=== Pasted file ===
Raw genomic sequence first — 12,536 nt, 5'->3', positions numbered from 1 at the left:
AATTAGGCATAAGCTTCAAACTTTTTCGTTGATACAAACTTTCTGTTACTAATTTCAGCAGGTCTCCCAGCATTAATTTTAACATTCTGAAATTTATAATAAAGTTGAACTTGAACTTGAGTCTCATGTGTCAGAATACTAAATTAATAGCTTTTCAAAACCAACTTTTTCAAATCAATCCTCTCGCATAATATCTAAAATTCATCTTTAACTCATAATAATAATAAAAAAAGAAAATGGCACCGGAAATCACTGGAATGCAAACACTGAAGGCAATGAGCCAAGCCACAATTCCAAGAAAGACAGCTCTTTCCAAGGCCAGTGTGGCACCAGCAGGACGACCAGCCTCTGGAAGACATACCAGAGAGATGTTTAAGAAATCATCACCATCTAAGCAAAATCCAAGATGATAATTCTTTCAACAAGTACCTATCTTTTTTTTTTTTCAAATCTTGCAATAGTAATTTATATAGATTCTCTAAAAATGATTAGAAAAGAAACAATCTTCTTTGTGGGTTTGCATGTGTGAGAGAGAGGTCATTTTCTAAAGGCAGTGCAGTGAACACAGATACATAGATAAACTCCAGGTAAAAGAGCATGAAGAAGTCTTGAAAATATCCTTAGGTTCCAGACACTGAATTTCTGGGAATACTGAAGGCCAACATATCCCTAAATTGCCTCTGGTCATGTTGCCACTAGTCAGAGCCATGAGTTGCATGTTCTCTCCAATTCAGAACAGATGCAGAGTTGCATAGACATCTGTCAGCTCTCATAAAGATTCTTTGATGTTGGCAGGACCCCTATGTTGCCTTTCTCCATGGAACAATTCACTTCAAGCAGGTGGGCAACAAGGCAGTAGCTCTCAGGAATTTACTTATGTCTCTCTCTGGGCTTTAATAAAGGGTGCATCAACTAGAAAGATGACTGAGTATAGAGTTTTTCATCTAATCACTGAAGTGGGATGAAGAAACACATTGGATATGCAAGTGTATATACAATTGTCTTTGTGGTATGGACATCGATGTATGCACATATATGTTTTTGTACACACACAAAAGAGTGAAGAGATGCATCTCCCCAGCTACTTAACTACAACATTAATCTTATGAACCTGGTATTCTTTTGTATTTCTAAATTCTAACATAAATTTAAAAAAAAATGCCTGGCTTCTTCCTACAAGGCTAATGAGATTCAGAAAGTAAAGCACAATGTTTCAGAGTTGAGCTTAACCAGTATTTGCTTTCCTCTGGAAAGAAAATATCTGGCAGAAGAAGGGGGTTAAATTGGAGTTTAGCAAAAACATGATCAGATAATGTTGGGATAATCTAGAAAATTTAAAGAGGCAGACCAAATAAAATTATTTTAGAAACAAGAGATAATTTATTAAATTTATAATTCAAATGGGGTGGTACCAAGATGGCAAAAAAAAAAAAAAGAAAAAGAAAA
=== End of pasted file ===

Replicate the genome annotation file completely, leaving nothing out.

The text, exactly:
Raw genomic sequence first — 12,536 nt, 5'->3', positions numbered from 1 at the left:
AATTAGGCATAAGCTTCAAACTTTTTCGTTGATACAAACTTTCTGTTACTAATTTCAGCAGGTCTCCCAGCATTAATTTTAACATTCTGAAATTTATAATAAAGTTGAACTTGAACTTGAGTCTCATGTGTCAGAATACTAAATTAATAGCTTTTCAAAACCAACTTTTTCAAATCAATCCTCTCGCATAATATCTAAAATTCATCTTTAACTCATAATAATAATAAAAAAAGAAAATGGCACCGGAAATCACTGGAATGCAAACACTGAAGGCAATGAGCCAAGCCACAATTCCAAGAAAGACAGCTCTTTCCAAGGCCAGTGTGGCACCAGCAGGACGACCAGCCTCTGGAAGACATACCAGAGAGATGTTTAAGAAATCATCACCATCTAAGCAAAATCCAAGATGATAATTCTTTCAACAAGTACCTATCTTTTTTTTTTTTCAAATCTTGCAATAGTAATTTATATAGATTCTCTAAAAATGATTAGAAAAGAAACAATCTTCTTTGTGGGTTTGCATGTGTGAGAGAGAGGTCATTTTCTAAAGGCAGTGCAGTGAACACAGATACATAGATAAACTCCAGGTAAAAGAGCATGAAGAAGTCTTGAAAATATCCTTAGGTTCCAGACACTGAATTTCTGGGAATACTGAAGGCCAACATATCCCTAAATTGCCTCTGGTCATGTTGCCACTAGTCAGAGCCATGAGTTGCATGTTCTCTCCAATTCAGAACAGATGCAGAGTTGCATAGACATCTGTCAGCTCTCATAAAGATTCTTTGATGTTGGCAGGACCCCTATGTTGCCTTTCTCCATGGAACAATTCACTTCAAGCAGGTGGGCAACAAGGCAGTAGCTCTCAGGAATTTACTTATGTCTCTCTCTGGGCTTTAATAAAGGGTGCATCAACTAGAAAGATGACTGAGTATAGAGTTTTTCATCTAATCACTGAAGTGGGATGAAGAAACACATTGGATATGCAAGTGTATATACAATTGTCTTTGTGGTATGGACATCGATGTATGCACATATATGTTTTTGTACACACACAAAAGAGTGAAGAGATGCATCTCCCCAGCTACTTAACTACAACATTAATCTTATGAACCTGGTATTCTTTTGTATTTCTAAATTCTAACATAAATTTAAAAAAAAATGCCTGGCTTCTTCCTACAAGGCTAATGAGATTCAGAAAGTAAAGCACAATGTTTCAGAGTTGAGCTTAACCAGTATTTGCTTTCCTCTGGAAAGAAAATATCTGGCAGAAGAAGGGGGTTAAATTGGAGTTTAGCAAAAACATGATCAGATAATGTTGGGATAATCTAGAAAATTTAAAGAGGCAGACCAAATAAAATTATTTTAGAAACAAGAGATAATTTATTAAATTTATAATTCAAATGGGGTGGTACCAAGATGGCAAAAAAAAAAAAAAGAAAAAGAAAA